JAIDS Journal of Acquired Immune Deficiency Syndromes:
Expression of Chemokine Receptors CCR5 and CXCR4 on CD4+ T Cells and Plasma Chemokine Levels During Treatment of Active Tuberculosis in HIV-1-Coinfected Patients
Wolday, Dawit MD, PhD*; Tegbaru, Belete MSc*; Kassu, Afework MSc*; Messele, Tsehaynesh PhD*; Coutinho, Roel MD, PhD†; van Baarle, Debbie PhD‡; Miedema, Frank PhD‡
From the *Ethio-Netherlands AIDS Research Project (ENARP) and Ethiopian Health and Nutrition Research Institute (EHNRI), Addis Ababa, Ethiopia; †Municipal Health Services, Amsterdam, The Netherlands; and ‡Sanquin Research and Landstiener Laboratory of Academic Medical Center, Amsterdam, The Netherlands.
Received for publication November 1, 2004; accepted March 9, 2005.
Supported by the Dutch AIDS Foundation, The Netherlands (No. 7023) and ENARP/EHNRI. The ENARP/EHNRI is a bilateral project financially supported by The Netherlands Ministry of Foreign Affairs and the Ethiopian Ministry of Health.
Reprints: Dawit Wolday, Ethio-Netherlands AIDS Research Project (ENARP), Ethiopian Health and Nutrition Research Institute (EHNRI), PO Box 1242, Addis Ababa, Ethiopia (e-mail: firstname.lastname@example.org).
The pathogenesis of persistently elevated plasma HIV viremia in patients coinfected with tuberculosis (TB) during anti-TB treatment in Africans remains unknown. We examined the expression of chemokine receptors CCR5 and CXCR4 on CD4+ T cells and plasma chemokine levels of macrophage inflammatory protein (MIP)-1α, MIP-1β, regulated on activation normal T expressed and secreted (RANTES), and stromal cell-derived factor (SDF)-1α among TB patients with HIV coinfection during the first 2 months of anti-TB treatment. During treatment of TB, the plasma HIV-1 load and CD4+ T-cell count remained unchanged. Levels of CCR5 and CXCR4 expression on CD4+ T cells as well as plasma levels of chemokines remained persistently elevated during anti-TB treatment. Persistently elevated plasma HIV viremia also paralleled persistently elevated expressions of activated CCR5+ or CXCR4+ CD4+ T cells. These results suggest that increased expression of CCR5 and CXCR4 on an activated CD4+ T-cell population coupled with persistently elevated chemokines may provide a suitable condition for continuous replication of HIV associated with TB coinfection. This, in turn, may contribute, at least in part, to the observed persistently elevated plasma HIV viremia in coinfected patients despite anti-TB treatment.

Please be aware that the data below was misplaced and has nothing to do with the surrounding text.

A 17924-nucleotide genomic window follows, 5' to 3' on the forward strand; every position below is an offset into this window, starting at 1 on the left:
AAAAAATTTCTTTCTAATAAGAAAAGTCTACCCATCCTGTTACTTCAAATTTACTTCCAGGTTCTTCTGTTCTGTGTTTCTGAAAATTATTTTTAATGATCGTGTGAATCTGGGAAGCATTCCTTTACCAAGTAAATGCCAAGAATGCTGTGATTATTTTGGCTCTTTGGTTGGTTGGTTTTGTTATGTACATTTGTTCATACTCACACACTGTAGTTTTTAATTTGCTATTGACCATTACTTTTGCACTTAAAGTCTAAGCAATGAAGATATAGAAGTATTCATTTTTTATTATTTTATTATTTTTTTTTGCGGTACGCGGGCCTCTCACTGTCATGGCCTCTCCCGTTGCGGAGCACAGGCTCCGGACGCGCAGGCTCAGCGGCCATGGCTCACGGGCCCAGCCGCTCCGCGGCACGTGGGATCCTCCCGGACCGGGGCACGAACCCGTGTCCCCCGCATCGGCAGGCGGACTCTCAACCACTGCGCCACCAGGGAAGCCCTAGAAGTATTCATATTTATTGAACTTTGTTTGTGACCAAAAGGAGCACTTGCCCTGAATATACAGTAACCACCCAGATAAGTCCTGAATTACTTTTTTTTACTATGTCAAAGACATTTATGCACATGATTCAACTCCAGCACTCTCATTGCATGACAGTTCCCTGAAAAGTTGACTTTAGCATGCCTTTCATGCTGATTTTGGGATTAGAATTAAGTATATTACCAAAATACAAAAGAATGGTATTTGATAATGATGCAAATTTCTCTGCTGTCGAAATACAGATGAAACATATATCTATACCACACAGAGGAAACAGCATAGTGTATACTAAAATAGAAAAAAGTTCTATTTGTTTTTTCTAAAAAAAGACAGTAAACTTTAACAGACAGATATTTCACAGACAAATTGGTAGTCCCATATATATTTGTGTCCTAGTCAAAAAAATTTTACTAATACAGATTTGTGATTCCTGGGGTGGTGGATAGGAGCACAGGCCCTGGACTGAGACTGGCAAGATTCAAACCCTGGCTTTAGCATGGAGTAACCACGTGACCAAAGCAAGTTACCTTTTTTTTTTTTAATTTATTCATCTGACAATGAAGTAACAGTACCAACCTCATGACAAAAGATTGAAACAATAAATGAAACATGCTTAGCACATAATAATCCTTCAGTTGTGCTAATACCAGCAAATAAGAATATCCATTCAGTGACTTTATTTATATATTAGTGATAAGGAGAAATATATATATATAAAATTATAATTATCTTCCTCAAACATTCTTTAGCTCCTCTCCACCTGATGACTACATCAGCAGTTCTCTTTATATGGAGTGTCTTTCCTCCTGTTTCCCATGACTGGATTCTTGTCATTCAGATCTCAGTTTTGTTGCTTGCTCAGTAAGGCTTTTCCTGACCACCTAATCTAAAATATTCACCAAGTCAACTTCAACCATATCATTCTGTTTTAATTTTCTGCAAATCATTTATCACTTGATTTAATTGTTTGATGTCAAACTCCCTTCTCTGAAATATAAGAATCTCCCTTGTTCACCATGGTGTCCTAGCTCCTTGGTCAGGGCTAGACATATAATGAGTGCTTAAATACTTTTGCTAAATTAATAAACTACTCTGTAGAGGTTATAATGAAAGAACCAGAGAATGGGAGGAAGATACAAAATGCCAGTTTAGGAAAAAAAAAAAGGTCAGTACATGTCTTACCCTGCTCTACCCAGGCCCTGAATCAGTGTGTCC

HIV-infected patients are at increased risk of developing active Mycobacterium tuberculosis (MTB) disease from reactivated latent infection or exogenous infection, and active MTB in HIV-infected patients has been shown to accelerate HIV disease progression.1-3 The immune background profile of individuals living in sub-Saharan Africa is characterized by chronic activation.4-7 In this respect, increased susceptibility to de novo infection with HIV and/or accelerated HIV disease progression in individuals from sub-Saharan Africa might be attributable to the chronic and persistent immune activation by ongoing immune responses to various endemic infections that prevail on the continent.7 It is worth noting that in patients with tuberculosis (TB), there is evidence of immune activation.8-11 In addition, the level of immune activation of peripheral monocytes from patients with active pulmonary TB is sufficient to enhance susceptibility to productive infection with HIV in vitro,12 and MTB (and its antigens) can upregulate HIV replication in vitro.10,13-17 In HIV-infected patients, mycobacteria also seem to augment HIV replication as measured in the peripheral circulation,10 lung,15,17-19 and lymphoid tissues,20,21 through mechanisms involving immune activation.10,21 It is interesting to note that increased expression of CCR5 and/or CXCR4, major chemokine HIV coreceptors, as well as their chemokine ligands, has been demonstrated in human monocyte-derived macrophages, alveolar macrophages, and CD4+ T cells in the course of in vivo and in vitro MTB infection,16,19,21-23 and the expression of these coreceptors seems to depend on the state of activation of the cells.24-26 Although the lung could be a preferential organ for HIV replication during active TB,15,17-19 it is worth noting that a significant increase (as high as 3- to 160-fold) in plasma HIV viremia has been observed during the acute phase of MTB disease,10,27 possibly related to mycobacteremia, which is frequently observed in HIV-coinfected patients.28 Indeed, CD4+ T cells, the principal target for HIV,29,30 contribute to more than 95% of the total virus production.31 In contrast to what has been observed in MTB disease in the Western world, where plasma HIV viremia often declines after successful TB treatment,10 few studies have shown that the HIV viral load remains unchanged during or after completion of successful anti-TB treatment in Africans.11,27,32,33 The pathogenesis of the persistently elevated plasma HIV viremia in patients coinfected with TB in Africa remains undefined, although several studies have suggested a role of the persistently activated immune system.11,33